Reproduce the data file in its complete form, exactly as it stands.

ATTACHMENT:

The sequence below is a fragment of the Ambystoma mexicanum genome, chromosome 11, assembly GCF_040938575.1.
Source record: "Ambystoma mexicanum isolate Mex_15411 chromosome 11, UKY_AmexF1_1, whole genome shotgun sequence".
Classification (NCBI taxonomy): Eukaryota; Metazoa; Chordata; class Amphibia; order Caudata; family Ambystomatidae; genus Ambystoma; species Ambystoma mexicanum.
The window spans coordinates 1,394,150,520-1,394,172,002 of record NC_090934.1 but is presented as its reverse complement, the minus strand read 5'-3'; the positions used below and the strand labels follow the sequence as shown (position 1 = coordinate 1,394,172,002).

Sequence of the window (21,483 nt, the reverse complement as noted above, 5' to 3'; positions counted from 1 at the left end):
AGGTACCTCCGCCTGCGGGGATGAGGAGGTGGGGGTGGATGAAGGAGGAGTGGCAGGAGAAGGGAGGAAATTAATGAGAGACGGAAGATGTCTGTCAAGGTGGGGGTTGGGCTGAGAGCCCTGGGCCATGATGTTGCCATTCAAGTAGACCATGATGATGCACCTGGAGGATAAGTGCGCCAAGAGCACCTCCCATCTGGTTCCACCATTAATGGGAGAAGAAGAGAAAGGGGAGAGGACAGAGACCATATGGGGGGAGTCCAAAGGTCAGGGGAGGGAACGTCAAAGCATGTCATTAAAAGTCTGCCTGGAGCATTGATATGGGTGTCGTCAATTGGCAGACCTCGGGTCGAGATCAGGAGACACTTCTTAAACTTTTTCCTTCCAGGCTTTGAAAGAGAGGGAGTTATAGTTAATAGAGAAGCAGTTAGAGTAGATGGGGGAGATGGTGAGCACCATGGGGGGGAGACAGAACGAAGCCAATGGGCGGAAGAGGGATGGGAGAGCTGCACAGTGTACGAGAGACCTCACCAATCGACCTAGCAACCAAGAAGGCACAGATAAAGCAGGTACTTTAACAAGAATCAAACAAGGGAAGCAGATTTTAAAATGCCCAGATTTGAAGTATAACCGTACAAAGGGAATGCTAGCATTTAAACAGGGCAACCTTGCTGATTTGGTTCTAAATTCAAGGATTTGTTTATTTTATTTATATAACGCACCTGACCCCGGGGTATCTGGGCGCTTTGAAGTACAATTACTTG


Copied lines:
The sequence below is a fragment of the Ambystoma mexicanum genome, chromosome 11, assembly GCF_040938575.1.
Source record: "Ambystoma mexicanum isolate Mex_15411 chromosome 11, UKY_AmexF1_1, whole genome shotgun sequence".
Classification (NCBI taxonomy): Eukaryota; Metazoa; Chordata; class Amphibia; order Caudata; family Ambystomatidae; genus Ambystoma; species Ambystoma mexicanum.
The window spans coordinates 1,394,150,520-1,394,172,002 of record NC_090934.1 but is presented as its reverse complement, the minus strand read 5'-3'; the positions used below and the strand labels follow the sequence as shown (position 1 = coordinate 1,394,172,002).

Sequence of the window (21,483 nt, the reverse complement as noted above, 5' to 3'; positions counted from 1 at the left end):
AGGTACCTCCGCCTGCGGGGATGAGGAGGTGGGGGTGGATGAAGGAGGAGTGGCAGGAGAAGGGAGGAAATTAATGAGAGACGGAAGATGTCTGTCAAGGTGGGGGTTGGGCTGAGAGCCCTGGGCCATGATGTTGCCATTCAAGTAGACCATGATGATGCACCTGGAGGATAAGTGCGCCAAGAGCACCTCCCATCTGGTTCCACCATTAATGGGAGAAGAAGAGAAAGGGGAGAGGACAGAGACCATATGGGGGGAGTCCAAAGGTCAGGGGAGGGAACGTCAAAGCATGTCATTAAAAGTCTGCCTGGAGCATTGATATGGGTGTCGTCAATTGGCAGACCTCGGGTCGAGATCAGGAGACACTTCTTAAACTTTTTCCTTCCAGGCTTTGAAAGAGAGGGAGTTATAGTTAATAGAGAAGCAGTTAGAGTAGATGGGGGAGATGGTGAGCACCATGGGGGGGAGACAGAACGAAGCCAATGGGCGGAAGAGGGATGGGAGAGCTGCACAGTGTACGAGAGACCTCACCAATCGACCTAGCAACCAAGAAGGCACAGATAAAGCAGGTACTTTAACAAGAATCAAACAAGGGAAGCAGATTTTAAAATGCCCAGATTTGAAGTATAACCGTACAAAGGGAATGCTAGCATTTAAACAGGGCAACCTTGCTGATTTGGTTCTAAATTCAAGGATTTGTTTATTTTATTTATATAACGCACCTGACCCCGGGGTATCTGGGCGCTTTGAAGTACAATTACTTG